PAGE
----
Since computing shadow polygons is the most difficult part of the shadow volume technique, it's useful to consider ways of reusing the constructed volume whenever possible. One reuse technique is useful for shadow or light volumes that are reflected in one or more planar surfaces. Instead of generating a new volume for each reflection, the original volume is transformed to the lights virtual position. The virtual position is where the light appears to be in the reflecting surface. The same reflection transform that moves the light from its actual position to the virtual one can be applied to the volume geometry.
Another technique is useful when the light or shadowing object moves incrementally from frame to frame. If the light source moves, only the base of the volume (the part of the volume not attached to the light or shadowing object) needs updating. The change in vertex positions tracks the change in light position as a function of the ratio between the light to shadowing object distance, and the shadowing object to base distance. A similar argument can be made when the shadowing object moves incrementally. In this case, some of the volume vertices move with the object (since it is attached to it). The base can be calculated using similar triangles. If either the light or shadowing object are moving linearly for multiple frames, a simplified equation can be generated for volume updates.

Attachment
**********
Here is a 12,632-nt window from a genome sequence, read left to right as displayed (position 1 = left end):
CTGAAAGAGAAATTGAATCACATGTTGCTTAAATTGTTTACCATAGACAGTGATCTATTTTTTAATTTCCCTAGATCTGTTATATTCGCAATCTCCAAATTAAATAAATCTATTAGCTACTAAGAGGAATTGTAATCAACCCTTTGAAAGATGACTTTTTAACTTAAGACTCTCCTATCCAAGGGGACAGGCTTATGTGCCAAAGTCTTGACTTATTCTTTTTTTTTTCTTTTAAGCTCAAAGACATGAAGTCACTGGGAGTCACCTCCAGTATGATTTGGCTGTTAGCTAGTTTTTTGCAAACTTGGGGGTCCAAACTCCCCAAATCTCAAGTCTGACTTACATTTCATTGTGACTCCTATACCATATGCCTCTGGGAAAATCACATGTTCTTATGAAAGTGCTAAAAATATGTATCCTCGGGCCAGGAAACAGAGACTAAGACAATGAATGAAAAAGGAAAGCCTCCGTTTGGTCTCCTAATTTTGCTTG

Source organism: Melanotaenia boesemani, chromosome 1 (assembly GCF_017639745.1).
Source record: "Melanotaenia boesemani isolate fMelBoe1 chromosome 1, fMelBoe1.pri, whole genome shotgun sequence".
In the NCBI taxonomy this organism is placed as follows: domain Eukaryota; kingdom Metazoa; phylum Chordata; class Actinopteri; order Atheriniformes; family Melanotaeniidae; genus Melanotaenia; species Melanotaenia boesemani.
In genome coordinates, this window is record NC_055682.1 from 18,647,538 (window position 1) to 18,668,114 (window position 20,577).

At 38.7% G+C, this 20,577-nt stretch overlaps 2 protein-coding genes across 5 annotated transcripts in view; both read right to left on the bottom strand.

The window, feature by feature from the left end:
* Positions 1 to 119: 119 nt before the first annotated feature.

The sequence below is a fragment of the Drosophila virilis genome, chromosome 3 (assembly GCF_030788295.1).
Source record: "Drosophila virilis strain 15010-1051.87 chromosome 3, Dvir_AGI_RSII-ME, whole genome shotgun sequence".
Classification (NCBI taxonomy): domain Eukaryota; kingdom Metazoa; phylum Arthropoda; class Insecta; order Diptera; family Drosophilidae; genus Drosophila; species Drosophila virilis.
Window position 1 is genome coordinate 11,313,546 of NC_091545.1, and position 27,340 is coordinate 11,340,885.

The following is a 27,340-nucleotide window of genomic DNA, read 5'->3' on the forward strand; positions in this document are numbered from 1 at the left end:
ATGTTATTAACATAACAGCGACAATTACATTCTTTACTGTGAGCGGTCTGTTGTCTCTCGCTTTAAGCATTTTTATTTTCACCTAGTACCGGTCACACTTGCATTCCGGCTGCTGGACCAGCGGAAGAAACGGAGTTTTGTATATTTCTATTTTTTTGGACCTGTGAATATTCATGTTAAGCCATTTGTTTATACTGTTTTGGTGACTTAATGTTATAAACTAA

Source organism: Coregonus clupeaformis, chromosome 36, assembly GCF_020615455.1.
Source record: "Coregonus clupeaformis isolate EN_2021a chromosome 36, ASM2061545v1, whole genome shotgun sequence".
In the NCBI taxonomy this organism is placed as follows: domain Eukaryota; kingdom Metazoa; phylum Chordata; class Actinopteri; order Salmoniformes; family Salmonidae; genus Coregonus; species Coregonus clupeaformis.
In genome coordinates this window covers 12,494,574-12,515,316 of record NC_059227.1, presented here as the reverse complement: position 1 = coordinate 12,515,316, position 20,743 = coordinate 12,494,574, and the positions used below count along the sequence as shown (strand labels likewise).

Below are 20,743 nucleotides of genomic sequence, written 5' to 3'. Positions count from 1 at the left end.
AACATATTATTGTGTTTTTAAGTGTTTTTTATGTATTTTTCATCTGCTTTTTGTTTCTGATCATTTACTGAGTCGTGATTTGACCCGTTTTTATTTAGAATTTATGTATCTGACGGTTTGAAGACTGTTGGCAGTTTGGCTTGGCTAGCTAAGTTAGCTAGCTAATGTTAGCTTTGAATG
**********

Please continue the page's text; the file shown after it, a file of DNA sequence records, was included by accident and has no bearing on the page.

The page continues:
If the light source is being jittered to generate soft shadows, only the volume vertices attached to the shadowing object need to be updated; the base of the shadow volume is unchanged. Since the jitter movement is a constrained translation, updating these vertices only involves adding a constant jitter vector to all of them.